There are some who have reservations about legislating merit, as mandated by the Constitution of 2010. This is by no means an attempt to further discriminate against women. As a retired professional athlete who competed for Kenya, Mr. Gituku knows in international games organizers never look for regional representation. The competition is by always merit. However, if we must legislate merit, we must avoid tokenism. A board member who barely speaks will give the impression of being a token leading the rest to question his or her ability which detracts from merit. Women should be knowledgeable that people may see value and merit and understand that only an opportunity has been provided.KEEP READING
Boni Chileshe is the Chief Executive of AECOM, a global engineering firm of 85,000 engineers in infrastructure and energy, namely nuclear, oil & gas, LPG, solar, power generation in hydro, geothermal and other renewables. He is a trained mechanical engineer and lecturer. Mr. Chileshe is a champion of women empowerment. He also supports other disadvantaged groups like black students in the UK, sponsoring some to become graduate engineers.
Woman + Energy + Opportunity + Direction (support) = infinite, endless possibilities.
Communities will reap far greater benefits by investing in women and men, than when they invest solely in men. Communities that allow women to take bigger roles in society are more advanced.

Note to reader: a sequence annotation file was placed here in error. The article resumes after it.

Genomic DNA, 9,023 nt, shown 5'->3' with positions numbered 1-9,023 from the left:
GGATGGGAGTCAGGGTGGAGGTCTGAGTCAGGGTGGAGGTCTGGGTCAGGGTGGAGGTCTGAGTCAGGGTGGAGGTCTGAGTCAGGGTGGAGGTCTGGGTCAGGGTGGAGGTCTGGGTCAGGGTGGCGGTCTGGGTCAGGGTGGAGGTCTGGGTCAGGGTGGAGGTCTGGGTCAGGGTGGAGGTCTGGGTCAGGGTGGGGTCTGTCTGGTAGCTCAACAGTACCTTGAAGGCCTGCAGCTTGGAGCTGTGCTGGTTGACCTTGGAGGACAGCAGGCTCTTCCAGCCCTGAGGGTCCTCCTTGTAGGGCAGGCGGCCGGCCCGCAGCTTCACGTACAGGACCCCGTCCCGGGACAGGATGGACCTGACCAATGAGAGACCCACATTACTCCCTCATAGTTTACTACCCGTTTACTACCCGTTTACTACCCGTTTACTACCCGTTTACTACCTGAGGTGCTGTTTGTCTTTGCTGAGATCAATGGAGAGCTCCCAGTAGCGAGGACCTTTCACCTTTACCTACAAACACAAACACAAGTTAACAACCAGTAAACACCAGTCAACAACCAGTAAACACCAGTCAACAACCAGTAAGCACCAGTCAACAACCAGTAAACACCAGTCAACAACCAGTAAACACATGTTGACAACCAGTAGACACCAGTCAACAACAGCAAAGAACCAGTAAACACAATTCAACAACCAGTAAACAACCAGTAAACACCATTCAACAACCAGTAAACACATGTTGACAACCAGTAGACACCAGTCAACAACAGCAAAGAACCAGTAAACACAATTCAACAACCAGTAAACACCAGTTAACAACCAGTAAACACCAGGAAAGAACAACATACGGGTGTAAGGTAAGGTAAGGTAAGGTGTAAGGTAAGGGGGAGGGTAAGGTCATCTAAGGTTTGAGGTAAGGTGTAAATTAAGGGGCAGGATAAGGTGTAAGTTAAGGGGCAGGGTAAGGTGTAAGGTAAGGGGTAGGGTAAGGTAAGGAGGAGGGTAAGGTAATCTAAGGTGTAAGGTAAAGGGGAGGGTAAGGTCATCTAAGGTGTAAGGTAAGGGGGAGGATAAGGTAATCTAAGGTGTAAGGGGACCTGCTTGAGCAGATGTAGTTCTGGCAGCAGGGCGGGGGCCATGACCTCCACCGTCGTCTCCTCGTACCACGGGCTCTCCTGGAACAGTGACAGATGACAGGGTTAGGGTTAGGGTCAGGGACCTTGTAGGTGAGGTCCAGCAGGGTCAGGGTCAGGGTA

A job is getting paid to fulfil a task. A career is an occupation with direction and purpose leading to self-enhancement and self-actualization. A career begins with a job. Careers are made and progressive.
To move forward, one must have hope. However, hope is not a strategy. Hope must be followed up with a plan. A plan is useless unless until it is acted upon. Everyone needs people to support them. Each person needs mentors and a network, to help and support them attain their hopes and plans.
Take opportunities and be fearless. Do not be afraid to take an opportunity.
Smart goals do not begin with a wish list. They begin by asking: What are the 1-3 things that will make me more effective in my current role? One needs to understand (1) how will he/she become more effective, (2) by what means will the effectiveness be measured, and (3) by whom—an accountability partner needs to be involved, (4) are the goals aligned with personal and business objectives (should be yes to both), and lastly (5) goals need start and end times as well as regular review to measure progress. The things that can make one more effective in their current role include the right experience, training that is applied, effective communication (engage & articulate), delegating and delivering efficiently.
Learn to celebrate success.
At the 2nd Women in Energy Awards and Conference, AECOM Chief Executive Boni Chileshe strongly recommended engineering students to ensure their studies include nanotechnology. Within the circles of the British Nuclear Institute and the British Nano Society, it is believed in the future, we will transmit energy without power lines, in the same way we communicate via Bluetooth. Eng. Chileshe also advised students to take motivation from the fact that they are the future and will revamp the biggest growth market in the world, the energy sector.